Is Your Sales Incentive Structure Fulfilling Its Purpose?

September 9, 2011 by

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Good customers are hard to come by, but when treated right they will reward your business with unconditional loyalty. So why then do so many companies take these customers for granted and elect to disregard and/or de-prioritize customer expectation management in their sales processes? The reality is that too many companies have sales teams that think short-term and are incentivized to do so through poorly designed sales incentive structures.

Here are 6 suggestions on how to design a sales incentive structure that motivates a team to execute against the short-term and long-term goals of an organization:

1. Plan ahead: Define the sales strategy and what the business is trying to achieve in the next year (short-term) and in the next 5 years (long-term) prior to designing the sales incentive structure. This information will be important in identifying the most important and effective metrics to target for individual and team commissions and bonuses. If you don’t, your sales management team will be trying to identify target metrics without really understanding what their target is.

2. Strategically select Key Performance Indicators (KPIs): Your team should target no more than 3 KPIs, as you want to keep your team focused on the short-term and long-term organizational goals that matter. Each KPI should be tied to one or more of the organization’s short and long-term goals and they should not overlap too much with other targeted metrics in the incentive structure. This will encourage the sales manager(s) and sales representatives to execute against all of the targeted metrics, so that they can maximize their total compensation.

3. Evaluate the costs and benefits of each compensation design option: There are 3 primary decisions in designing an effective compensation program.

      • The first decision you need to make is how much you want to leverage your sales team. By increasing compensation leverage, you increase your ability to influence sales representative and sales manager actions through incentives. However, a highly leveraged compensation structure generally enables an individual to earn more money if they perform well, so it can increase the total cost structure of your sales team. All sales teams should be leveraged to at least a small degree, so that you have a tool other than fear to influence their actions.
      • The second decision you need to make is how you want to divide incentive pay into individual and team based incentives. To encourage teamwork, it is recommended that at least part of the variable pay is allocated to team based commission or bonus offerings. However, it is important to also maintain individual performance commission and bonus incentivizes as well, so that individuals are incentivized to work hard and follow best practices.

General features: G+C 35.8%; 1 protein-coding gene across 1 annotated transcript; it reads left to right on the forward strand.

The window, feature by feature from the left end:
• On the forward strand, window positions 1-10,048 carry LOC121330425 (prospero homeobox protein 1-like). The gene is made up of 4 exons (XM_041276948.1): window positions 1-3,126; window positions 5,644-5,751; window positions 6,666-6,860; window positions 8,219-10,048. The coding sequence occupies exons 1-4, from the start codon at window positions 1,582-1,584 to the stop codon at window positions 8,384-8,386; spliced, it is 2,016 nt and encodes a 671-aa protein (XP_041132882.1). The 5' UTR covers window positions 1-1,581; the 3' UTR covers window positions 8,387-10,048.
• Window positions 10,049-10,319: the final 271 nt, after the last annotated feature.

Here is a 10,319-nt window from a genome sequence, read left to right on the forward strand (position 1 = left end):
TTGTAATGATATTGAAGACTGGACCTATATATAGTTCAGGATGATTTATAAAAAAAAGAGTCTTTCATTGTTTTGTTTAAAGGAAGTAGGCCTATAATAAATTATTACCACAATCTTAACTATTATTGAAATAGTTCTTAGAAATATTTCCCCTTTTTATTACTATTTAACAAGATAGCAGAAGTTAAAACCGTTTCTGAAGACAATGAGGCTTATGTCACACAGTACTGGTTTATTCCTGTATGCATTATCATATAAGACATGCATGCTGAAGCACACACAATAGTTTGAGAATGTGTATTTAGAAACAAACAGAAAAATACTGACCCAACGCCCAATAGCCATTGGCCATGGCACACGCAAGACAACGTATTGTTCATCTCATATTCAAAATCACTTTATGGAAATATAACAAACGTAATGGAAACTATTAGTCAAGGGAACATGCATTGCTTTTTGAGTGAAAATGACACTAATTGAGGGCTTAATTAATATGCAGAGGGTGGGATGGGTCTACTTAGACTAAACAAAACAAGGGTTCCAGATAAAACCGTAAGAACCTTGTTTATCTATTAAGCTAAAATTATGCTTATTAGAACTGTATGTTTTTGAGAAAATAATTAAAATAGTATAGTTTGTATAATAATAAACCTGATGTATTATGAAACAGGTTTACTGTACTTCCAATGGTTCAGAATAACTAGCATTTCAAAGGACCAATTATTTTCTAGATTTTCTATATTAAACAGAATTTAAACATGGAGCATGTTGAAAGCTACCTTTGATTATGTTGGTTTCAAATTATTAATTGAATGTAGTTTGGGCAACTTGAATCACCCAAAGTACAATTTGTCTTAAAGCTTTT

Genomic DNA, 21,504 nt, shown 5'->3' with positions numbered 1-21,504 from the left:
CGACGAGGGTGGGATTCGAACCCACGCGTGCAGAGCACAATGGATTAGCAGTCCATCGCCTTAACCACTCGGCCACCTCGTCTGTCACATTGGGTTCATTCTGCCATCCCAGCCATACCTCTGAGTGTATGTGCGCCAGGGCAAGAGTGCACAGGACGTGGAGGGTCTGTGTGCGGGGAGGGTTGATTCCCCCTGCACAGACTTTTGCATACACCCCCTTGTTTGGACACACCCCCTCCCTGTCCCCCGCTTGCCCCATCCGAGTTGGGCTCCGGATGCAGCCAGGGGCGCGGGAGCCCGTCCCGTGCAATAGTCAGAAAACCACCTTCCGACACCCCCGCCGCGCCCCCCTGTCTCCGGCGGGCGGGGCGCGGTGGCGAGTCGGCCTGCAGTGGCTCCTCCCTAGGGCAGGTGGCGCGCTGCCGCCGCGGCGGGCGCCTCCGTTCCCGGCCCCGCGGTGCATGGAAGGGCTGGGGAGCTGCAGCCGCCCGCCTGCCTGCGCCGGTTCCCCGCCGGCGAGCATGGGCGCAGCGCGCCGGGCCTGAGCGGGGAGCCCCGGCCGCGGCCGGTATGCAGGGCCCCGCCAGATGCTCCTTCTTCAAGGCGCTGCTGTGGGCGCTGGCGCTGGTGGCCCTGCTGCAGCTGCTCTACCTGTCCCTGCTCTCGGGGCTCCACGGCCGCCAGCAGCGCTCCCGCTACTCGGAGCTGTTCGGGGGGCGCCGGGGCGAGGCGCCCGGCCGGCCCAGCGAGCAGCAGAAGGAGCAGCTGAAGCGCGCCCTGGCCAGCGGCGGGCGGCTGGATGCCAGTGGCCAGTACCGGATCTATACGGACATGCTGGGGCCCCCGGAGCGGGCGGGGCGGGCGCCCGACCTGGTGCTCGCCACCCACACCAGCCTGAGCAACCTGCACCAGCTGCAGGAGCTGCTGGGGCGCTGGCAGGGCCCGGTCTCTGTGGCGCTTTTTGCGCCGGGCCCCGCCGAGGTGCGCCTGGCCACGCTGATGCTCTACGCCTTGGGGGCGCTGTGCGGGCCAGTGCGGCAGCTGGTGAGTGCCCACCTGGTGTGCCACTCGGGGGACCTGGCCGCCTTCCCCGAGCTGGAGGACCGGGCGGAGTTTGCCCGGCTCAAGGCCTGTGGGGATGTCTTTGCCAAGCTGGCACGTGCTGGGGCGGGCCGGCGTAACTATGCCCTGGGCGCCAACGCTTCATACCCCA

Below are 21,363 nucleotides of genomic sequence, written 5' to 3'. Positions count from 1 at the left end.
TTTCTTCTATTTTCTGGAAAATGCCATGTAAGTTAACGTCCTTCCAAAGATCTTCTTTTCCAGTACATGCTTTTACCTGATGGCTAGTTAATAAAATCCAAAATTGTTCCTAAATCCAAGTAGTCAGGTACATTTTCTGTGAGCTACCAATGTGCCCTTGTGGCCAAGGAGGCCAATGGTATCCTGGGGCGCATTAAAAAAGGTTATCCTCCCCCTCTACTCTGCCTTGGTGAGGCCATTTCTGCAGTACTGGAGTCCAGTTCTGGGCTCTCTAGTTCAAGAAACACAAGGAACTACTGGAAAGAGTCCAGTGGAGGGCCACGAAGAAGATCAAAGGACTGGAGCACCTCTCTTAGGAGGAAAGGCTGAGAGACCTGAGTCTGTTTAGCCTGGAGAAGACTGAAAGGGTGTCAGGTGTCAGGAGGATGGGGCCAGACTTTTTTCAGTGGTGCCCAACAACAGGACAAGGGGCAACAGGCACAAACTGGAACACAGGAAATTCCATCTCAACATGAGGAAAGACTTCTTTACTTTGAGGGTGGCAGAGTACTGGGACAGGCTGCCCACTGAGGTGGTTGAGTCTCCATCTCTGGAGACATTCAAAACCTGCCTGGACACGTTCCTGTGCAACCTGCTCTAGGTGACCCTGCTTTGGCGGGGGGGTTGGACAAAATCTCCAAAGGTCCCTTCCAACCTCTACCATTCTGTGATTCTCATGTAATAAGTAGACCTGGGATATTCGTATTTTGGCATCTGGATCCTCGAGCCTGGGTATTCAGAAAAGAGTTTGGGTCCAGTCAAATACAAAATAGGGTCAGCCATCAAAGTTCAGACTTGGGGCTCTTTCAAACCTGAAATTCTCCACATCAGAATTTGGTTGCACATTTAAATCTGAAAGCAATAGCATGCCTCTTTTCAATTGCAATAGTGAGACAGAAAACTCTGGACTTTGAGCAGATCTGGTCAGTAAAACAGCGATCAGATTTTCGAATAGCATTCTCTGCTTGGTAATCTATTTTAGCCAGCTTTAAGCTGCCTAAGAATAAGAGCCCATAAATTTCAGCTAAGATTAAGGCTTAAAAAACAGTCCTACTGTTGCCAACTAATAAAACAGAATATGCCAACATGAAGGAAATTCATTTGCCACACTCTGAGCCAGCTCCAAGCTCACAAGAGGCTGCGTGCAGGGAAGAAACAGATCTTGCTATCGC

• The third decision that needs to be made is how to structure each incentive. Most incentives can be structured as either a commission or a bonus. However, it generally makes sense to structure aggregate metrics as commissions and percentage metrics as bonuses. For example, total contract value is a metric that generally works best as a commission percentage and first-year customer retention percentage generally works best as a targeted bonus.

4. Select achievable goals:Pick attainable KPI targets that will inspire your team to work hard and follow best business practices. Setting metric targets that are rarely reached can actually discourage best practice behavior because the sales teams may write-off the bonus or commission opportunities as unachievable and decide to only pursue some of the targeted metrics. Maintaining lofty variable pay targets over several bonus periods will also damage employee morale and will eventually lead to employee retention problems that will affect the stability of your company’s sales organization. Conversely, setting targets that are too easily achieved can also be problematic as it will signal to the sales representatives that they are easily meeting expectations and there is no need to further push themselves. The key is to identify an achievable target that pushes the team to work hard, but is still regularly reached by a significant percentage of the sales staff.

5. Set clear expectations: Make sure the total compensation algorithm is clearly defined in the sales manager and sales representative contracts and regularly reviewed with the team alongside individual, team and organizational goals. Be sure to explain how the targeted KPIs tie into the overall goals of the organization. This will establish clear expectations for all parties and help them better understand the vision of the sales organization.

6. Update incentive structure as needed: As with anything sales incentive structures need to be reviewed quarterly and reconfigured to reflect changes in organizational goals and strategies.


These sales incentive structure design recommendations are intended as an introduction. I highly recommend reading Inc’s guide on How to Set Up a Sales Compensation Plan before attempting to design or re-design your sales team compensation program and incentive structure. I also recommend reading my previous post on unethical sales practices that sales teams can succumb to if they are not incentivized to evaluate customer opportunities from a short-term and long-term perspective.